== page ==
Spontaneous and Evoked Activity from Murine Ventral Horn Cultures on Microelectrode Arrays
Black, Bryan J.
Pancrazio, Joseph J.
0000-0001-8276-3690 (Pancrazio, JJ)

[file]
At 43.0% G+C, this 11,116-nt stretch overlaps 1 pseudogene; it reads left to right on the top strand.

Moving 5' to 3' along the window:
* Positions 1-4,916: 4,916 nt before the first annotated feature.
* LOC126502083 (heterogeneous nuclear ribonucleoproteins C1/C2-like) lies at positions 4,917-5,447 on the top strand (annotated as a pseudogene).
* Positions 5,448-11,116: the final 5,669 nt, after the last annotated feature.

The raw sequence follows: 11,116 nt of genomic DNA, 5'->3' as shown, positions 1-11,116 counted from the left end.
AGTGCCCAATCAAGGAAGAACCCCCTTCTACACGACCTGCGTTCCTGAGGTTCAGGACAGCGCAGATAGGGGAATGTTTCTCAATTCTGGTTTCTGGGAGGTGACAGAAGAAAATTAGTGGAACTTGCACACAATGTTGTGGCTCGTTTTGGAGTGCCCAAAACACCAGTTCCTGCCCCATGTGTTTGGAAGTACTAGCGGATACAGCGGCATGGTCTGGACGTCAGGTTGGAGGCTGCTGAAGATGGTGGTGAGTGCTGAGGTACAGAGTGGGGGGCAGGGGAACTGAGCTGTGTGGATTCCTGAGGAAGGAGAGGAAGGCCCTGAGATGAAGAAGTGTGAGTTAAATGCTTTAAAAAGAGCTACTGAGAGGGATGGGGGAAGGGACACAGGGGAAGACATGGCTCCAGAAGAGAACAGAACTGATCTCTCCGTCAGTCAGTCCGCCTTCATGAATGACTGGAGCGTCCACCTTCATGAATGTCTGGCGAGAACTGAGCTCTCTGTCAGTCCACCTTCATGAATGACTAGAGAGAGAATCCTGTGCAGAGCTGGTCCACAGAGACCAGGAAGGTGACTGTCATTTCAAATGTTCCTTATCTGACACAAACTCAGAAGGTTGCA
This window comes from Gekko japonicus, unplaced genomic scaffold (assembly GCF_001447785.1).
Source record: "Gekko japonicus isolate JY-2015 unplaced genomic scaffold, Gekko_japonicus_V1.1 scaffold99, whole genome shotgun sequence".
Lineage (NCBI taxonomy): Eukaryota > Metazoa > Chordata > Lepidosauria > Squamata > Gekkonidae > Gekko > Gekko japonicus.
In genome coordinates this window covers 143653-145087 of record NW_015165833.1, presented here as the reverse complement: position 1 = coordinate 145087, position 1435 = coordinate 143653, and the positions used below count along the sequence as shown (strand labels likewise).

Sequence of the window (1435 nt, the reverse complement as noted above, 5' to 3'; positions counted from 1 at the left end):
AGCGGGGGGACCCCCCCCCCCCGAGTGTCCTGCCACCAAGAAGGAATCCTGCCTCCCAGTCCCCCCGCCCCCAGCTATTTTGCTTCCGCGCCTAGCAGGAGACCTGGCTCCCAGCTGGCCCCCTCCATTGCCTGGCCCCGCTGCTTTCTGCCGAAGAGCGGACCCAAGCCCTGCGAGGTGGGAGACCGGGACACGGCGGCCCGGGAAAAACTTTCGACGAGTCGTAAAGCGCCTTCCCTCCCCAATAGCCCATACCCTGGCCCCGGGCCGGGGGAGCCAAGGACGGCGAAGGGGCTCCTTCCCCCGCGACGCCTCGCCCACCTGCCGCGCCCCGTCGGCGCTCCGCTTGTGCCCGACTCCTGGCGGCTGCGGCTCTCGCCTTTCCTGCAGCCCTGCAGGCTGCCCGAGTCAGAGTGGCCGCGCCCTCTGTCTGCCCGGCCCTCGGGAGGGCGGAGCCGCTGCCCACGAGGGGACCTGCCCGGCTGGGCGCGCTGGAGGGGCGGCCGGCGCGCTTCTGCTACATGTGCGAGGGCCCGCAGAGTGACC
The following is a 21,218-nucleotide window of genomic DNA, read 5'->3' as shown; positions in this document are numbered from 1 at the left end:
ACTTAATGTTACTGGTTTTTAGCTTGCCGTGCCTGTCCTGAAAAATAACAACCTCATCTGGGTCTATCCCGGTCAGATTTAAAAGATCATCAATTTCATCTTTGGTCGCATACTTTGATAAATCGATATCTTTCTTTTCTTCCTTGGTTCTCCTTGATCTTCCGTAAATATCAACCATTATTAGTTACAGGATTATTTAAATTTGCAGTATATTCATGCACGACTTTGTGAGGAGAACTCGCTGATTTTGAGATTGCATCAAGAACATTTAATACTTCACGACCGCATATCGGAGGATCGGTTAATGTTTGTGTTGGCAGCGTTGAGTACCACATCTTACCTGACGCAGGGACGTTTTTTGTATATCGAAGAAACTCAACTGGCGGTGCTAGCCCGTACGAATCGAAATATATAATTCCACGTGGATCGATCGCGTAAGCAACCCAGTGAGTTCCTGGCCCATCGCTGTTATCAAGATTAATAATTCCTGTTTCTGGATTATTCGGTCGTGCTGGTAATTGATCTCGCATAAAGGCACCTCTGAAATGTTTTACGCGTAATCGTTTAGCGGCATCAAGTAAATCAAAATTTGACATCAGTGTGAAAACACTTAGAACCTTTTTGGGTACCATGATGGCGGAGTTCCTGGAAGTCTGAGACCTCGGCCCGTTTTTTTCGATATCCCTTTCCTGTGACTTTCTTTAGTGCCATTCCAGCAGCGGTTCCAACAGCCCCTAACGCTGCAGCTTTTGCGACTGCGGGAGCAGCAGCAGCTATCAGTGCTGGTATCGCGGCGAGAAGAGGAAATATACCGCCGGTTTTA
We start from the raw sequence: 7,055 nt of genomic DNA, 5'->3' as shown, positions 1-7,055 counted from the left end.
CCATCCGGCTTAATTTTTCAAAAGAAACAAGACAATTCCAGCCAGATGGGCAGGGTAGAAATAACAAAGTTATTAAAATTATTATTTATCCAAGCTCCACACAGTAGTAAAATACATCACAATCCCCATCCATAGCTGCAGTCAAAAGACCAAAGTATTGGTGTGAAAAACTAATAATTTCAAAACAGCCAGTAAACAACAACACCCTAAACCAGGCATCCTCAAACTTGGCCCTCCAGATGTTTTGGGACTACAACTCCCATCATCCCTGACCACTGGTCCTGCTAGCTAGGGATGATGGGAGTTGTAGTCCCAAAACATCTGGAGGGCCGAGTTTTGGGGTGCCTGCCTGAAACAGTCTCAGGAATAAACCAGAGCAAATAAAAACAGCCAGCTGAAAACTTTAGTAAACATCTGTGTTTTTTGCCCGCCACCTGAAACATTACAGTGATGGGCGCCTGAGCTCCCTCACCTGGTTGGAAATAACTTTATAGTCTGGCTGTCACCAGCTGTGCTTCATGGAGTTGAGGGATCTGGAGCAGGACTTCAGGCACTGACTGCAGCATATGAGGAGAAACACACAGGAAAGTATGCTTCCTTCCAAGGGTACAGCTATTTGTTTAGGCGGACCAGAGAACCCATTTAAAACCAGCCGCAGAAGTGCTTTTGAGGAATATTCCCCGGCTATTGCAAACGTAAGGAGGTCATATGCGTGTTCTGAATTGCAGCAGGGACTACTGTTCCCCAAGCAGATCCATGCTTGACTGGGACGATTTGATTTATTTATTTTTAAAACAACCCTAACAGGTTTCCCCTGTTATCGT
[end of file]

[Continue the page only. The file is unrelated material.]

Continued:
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Motor neurons are the site of action for several neurological disorders and paralytic toxins, with cell bodies located in the ventral horn (VH) of the spinal cord along with interneurons and support cells. Microelectrode arrays (MEAs) have emerged as a high content assay platform for mechanistic studies and drug discovery. Here, we explored the spontaneous and evoked electrical activity of VH cultures derived from embryonic mouse spinal cord on multi-well plates of MEAs. Primary VH cultures from embryonic day 15-16 mice were characterized by expression of choline acetyltransferase (ChAT) by immunocytochemistry. Well resolved, all-or-nothing spontaneous spikes with profiles consistent with extracellular action potentials were observed after 3 days in vitro, persisting with consistent firing rates until at least day in vitro 19. The majority of the spontaneous activity consisted of tonic firing interspersed with coordinated bursting across the network. After 5 days in vitro, spike activity was readily evoked by voltage pulses where a minimum amplitude and duration required for excitation was 300 mV and 100 μs/phase, respectively. We characterized the sensitivity of spontaneous and evoked activity to a host of pharmacological agents including AP5, CNQX, strychnine, omega-agatoxin IVA, and botulinum neurotoxin serotype A (BoNT/A). These experiments revealed sensitivity of the cultured VH to both agonist and antagonist compounds in a manner consistent with mature tissue derived from slices. In the case of BoNT/A, we also demonstrated intoxication persistence over an 18-day period, followed by partial intoxication recovery induced by N- and P/Q-type calcium channel agonist GV-58. In total, our findings suggest that VH cultures on multi-well MEA plates may represent a moderate throughput, high content assay for performing mechanistic studies and for screening potential therapeutics pertaining to paralytic toxins and neurological disorders.